Step 4: Cutting Out a Template

            Print out one of the designs shown above or one you yourself created. Then cut out the design, making sure not to cut off the flaps. The design that is cut will only be a template, therefore minor mistakes do not matter.

            Step 5: Cutting Out the Car's Sides

            Now that one has a template for their car, you can place it on the cardstock and get a knife. With the knife carefully cut out an outline of the car on the cardstock (make sure to include the tabs). Then take the template off and carefully cut out the car side. Do this twice so you have both sides of the car. When doing this I do not recommend lightly cutting the joint between the tab and the car's side, as it is unnecessary and weakens it.

            Step 6: Cutting Out the Car's Top

            Now that you have the sides of the car correctly cut out, one needs the top of the car. This is a fairly simple task. Firstly one needs to take the car's base and put it on the edge of a paper (I am using cardstock), for this car at least 22 inches by 4 inches. Put the base of the car once on either end of the paper to so that the bases longest side is flush with the side that is parallel with the direction you wish to cut in. When the base is flush with one side of the paper draw a line on the paper that is on the far side of the base that is not flush with the paper. Do once on two points and then draw a line connecting the two lines. Once that is done and it seems correct, cut the paper along the line. This piece of paper one cuts shall be glued to both sides of the car to make the top.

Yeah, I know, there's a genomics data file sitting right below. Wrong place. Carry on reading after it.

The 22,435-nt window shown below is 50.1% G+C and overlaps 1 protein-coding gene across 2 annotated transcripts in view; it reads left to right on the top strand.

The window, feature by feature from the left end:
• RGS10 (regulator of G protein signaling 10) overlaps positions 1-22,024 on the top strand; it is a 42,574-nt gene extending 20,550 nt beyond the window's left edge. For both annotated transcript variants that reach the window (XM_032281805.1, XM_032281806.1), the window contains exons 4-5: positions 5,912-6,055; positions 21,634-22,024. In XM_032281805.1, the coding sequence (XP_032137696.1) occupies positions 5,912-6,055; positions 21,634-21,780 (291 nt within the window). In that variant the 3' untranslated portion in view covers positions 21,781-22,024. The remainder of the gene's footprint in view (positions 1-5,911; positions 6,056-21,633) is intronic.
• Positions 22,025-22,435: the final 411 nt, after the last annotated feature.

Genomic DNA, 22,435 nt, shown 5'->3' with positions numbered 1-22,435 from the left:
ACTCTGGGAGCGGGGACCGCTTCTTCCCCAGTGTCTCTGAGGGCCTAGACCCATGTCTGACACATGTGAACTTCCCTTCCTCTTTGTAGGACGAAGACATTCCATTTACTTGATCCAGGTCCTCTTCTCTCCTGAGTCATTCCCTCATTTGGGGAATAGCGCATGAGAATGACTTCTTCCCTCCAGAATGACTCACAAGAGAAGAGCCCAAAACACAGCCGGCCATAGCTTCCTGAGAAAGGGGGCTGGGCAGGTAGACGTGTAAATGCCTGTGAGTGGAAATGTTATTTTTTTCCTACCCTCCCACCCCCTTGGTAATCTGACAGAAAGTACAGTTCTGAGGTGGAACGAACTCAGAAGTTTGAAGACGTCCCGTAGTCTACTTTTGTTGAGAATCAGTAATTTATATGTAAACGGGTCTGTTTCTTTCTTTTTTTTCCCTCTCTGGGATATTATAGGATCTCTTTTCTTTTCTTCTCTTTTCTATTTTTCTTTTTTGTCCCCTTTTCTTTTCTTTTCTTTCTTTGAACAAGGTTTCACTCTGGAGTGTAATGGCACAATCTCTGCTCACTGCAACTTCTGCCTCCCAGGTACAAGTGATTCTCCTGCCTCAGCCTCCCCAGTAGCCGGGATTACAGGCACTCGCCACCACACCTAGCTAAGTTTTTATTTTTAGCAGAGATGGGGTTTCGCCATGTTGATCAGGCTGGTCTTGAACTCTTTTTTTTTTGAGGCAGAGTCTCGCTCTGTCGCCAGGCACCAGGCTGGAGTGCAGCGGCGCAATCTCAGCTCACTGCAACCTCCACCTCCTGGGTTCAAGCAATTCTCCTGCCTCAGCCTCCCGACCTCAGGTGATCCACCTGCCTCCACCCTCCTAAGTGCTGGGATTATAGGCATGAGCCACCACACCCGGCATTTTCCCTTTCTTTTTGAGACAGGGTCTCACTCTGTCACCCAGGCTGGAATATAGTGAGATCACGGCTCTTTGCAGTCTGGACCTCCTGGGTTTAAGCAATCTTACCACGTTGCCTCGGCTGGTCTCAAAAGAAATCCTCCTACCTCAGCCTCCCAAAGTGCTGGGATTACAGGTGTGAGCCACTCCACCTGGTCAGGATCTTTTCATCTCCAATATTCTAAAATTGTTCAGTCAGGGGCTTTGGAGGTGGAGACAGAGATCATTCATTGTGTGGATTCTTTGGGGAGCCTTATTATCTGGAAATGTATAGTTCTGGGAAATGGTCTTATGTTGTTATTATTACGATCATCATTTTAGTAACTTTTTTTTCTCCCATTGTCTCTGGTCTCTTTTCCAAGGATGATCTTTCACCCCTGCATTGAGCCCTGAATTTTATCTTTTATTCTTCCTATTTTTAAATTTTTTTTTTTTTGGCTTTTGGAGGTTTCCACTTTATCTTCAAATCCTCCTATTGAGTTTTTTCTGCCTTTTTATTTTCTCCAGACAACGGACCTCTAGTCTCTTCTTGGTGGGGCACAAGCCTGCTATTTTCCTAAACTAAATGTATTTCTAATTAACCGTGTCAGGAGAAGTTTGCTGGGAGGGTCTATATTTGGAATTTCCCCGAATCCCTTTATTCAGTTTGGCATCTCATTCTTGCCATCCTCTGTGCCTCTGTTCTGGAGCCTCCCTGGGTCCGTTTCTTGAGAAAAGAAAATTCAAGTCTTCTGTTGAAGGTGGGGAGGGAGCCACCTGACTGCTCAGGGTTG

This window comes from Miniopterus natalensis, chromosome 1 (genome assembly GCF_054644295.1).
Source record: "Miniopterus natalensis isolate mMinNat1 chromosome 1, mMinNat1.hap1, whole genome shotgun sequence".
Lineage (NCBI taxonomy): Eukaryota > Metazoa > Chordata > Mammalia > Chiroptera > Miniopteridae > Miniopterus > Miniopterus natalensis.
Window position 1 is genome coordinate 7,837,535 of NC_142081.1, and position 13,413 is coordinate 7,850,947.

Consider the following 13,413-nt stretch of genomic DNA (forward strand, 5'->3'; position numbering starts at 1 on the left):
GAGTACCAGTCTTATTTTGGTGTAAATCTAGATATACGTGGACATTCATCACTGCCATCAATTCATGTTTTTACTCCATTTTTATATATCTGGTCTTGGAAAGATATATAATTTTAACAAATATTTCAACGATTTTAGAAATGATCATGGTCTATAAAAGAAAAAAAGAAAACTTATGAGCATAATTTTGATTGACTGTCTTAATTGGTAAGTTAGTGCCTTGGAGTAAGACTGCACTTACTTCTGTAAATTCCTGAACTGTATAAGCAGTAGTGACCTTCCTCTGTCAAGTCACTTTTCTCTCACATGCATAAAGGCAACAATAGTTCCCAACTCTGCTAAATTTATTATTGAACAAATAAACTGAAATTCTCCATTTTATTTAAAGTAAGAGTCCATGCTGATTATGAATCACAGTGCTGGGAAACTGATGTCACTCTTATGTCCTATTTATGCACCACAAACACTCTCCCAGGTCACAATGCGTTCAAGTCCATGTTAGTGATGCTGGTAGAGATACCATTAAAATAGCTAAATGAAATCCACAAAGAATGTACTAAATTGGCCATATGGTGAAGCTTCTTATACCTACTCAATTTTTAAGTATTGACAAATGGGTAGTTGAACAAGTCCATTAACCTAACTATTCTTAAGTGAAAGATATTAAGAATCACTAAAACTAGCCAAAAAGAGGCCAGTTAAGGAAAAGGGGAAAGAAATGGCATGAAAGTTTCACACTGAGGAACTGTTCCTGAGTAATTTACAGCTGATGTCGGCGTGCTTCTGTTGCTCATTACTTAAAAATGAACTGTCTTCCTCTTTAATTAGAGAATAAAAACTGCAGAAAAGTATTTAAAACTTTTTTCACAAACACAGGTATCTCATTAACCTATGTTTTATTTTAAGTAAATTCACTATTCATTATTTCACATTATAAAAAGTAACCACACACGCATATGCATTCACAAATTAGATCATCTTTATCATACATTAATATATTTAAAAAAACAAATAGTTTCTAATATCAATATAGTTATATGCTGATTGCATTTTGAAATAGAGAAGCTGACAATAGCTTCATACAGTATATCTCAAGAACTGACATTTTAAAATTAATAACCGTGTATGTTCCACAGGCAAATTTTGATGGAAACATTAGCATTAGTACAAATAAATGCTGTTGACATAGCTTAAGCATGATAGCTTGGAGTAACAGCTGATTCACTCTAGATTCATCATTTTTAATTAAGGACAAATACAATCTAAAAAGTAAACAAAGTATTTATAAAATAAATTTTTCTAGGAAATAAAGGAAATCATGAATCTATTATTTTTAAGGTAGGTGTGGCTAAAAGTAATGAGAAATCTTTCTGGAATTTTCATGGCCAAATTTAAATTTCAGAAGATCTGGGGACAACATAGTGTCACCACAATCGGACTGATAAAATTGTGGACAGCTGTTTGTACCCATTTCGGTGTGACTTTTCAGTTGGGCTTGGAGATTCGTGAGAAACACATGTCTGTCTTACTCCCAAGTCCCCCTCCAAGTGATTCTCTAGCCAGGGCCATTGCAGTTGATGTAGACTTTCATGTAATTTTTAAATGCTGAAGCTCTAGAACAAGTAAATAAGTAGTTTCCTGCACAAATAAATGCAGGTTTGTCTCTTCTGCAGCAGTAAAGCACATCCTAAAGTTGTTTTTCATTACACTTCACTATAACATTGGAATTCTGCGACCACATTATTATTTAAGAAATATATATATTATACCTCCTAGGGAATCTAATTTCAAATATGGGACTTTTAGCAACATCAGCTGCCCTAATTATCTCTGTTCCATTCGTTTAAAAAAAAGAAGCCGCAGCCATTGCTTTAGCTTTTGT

Step 7: Glueing/Taping Everything Together

            Once you have followed all the previous steps, all that is left is building the car. This is not easy, and using tape may be faster, but less pretty. I started by taking one end of the paper and glueing it to the tabs on one end of one of the sides. I used Elmer's glue since I had some, but if there is a glue that dries faster, then that would be preferable. To speed up the process I used a hairdryer to dry the glue. This was very efficient, although the heat from the hairdryer was somewhat uncomfortable if your hand was in direct contact with the air from the drier. I glued each tab to the top piece all the way to the top part of the back. I stopped here so to start with the other side, else if I had not stopped, then it would have been more difficult. I glued the second side to the same place, and then continue until I had glued the top piece to each tab, and cut off what is left.